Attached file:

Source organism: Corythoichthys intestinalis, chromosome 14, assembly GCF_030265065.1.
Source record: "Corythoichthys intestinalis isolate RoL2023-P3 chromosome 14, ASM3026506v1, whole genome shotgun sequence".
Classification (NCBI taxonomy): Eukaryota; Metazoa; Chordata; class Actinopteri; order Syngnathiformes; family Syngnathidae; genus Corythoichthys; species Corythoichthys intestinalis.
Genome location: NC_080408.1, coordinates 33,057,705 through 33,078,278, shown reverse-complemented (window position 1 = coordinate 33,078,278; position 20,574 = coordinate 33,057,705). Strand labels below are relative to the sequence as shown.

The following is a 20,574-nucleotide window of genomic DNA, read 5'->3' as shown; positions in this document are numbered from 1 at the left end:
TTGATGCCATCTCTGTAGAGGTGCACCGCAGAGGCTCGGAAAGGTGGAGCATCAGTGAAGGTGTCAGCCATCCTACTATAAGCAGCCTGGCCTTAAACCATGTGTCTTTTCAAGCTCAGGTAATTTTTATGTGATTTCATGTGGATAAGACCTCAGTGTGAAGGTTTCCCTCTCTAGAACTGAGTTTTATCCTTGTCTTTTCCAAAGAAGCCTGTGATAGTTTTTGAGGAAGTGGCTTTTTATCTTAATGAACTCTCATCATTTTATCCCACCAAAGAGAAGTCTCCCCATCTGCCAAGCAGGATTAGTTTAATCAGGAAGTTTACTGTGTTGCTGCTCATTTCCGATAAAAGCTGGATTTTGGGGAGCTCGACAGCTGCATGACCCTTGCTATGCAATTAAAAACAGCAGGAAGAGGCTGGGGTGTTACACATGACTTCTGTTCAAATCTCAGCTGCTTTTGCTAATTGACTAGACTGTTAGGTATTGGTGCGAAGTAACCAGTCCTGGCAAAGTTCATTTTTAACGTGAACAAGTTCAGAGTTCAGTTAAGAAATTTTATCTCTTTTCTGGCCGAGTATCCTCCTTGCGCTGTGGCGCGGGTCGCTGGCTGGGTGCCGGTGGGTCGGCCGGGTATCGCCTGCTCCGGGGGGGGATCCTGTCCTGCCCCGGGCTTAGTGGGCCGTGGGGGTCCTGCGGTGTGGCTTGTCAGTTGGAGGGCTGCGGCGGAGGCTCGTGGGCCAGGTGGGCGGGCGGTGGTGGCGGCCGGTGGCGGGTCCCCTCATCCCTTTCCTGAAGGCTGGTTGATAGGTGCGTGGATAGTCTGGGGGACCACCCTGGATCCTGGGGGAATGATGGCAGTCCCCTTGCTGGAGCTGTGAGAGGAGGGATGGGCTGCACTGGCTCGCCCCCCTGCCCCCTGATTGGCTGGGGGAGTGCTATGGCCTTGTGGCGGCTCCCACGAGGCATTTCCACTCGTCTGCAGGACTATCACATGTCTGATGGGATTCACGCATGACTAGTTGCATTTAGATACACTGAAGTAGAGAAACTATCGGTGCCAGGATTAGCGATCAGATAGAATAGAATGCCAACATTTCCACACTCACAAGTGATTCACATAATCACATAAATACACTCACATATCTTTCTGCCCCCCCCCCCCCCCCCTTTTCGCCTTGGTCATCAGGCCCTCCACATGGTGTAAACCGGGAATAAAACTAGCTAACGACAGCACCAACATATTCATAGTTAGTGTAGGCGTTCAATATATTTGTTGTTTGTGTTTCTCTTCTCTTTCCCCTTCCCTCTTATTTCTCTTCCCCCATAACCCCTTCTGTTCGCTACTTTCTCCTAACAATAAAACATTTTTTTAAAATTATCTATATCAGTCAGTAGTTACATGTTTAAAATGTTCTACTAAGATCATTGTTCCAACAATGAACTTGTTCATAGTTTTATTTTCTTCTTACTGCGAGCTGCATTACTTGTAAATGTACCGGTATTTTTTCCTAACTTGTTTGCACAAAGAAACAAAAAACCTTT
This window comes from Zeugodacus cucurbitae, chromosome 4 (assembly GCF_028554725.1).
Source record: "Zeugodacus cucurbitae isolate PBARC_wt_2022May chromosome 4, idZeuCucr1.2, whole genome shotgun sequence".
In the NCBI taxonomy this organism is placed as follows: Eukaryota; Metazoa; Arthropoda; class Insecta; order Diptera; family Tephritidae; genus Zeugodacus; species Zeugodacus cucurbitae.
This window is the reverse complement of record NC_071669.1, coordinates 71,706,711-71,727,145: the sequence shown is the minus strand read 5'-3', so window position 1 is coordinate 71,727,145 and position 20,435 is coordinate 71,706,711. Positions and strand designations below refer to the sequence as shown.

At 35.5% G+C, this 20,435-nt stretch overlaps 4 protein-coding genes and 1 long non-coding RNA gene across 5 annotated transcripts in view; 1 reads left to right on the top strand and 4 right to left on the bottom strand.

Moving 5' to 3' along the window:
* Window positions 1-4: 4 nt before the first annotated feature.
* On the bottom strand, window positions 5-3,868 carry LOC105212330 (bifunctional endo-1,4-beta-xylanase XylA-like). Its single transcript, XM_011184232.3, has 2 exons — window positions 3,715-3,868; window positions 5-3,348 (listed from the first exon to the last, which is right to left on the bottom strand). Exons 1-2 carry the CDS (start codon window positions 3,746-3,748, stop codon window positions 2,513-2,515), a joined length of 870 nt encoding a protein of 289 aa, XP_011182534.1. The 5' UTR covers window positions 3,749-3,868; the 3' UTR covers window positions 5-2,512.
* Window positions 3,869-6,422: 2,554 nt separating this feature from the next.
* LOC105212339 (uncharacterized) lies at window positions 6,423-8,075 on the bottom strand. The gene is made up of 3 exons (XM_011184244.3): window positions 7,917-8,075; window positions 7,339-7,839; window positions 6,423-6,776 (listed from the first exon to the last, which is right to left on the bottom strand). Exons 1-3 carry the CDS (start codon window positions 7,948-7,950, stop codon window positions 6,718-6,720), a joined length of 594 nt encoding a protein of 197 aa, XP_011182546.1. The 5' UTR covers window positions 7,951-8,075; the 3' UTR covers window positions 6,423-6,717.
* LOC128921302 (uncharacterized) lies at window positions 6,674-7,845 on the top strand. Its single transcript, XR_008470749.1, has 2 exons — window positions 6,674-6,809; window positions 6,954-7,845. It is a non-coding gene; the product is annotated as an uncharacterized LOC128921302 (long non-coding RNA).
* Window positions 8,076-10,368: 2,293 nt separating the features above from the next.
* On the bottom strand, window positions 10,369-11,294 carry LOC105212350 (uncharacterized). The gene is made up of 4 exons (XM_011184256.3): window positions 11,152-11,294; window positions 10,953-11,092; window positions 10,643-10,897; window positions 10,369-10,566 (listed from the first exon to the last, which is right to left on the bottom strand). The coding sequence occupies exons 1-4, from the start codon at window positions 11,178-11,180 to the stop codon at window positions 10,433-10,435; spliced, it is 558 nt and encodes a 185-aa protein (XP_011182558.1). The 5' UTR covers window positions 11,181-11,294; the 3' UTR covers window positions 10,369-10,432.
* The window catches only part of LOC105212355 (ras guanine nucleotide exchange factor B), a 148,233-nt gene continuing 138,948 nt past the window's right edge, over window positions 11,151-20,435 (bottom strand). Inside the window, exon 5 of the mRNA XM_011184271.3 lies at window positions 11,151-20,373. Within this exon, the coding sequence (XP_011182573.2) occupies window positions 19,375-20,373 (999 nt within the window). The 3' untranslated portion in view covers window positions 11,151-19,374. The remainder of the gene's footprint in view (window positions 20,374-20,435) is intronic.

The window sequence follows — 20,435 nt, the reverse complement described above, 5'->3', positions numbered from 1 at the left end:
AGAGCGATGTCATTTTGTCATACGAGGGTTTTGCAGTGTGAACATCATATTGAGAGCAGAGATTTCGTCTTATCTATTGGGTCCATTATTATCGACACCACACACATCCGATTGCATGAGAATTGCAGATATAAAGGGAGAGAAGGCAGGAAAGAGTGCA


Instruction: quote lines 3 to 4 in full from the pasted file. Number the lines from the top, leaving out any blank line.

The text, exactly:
Classification (NCBI taxonomy): Eukaryota; Metazoa; Chordata; class Actinopteri; order Syngnathiformes; family Syngnathidae; genus Corythoichthys; species Corythoichthys intestinalis.
Genome location: NC_080408.1, coordinates 33,057,705 through 33,078,278, shown reverse-complemented (window position 1 = coordinate 33,078,278; position 20,574 = coordinate 33,057,705). Strand labels below are relative to the sequence as shown.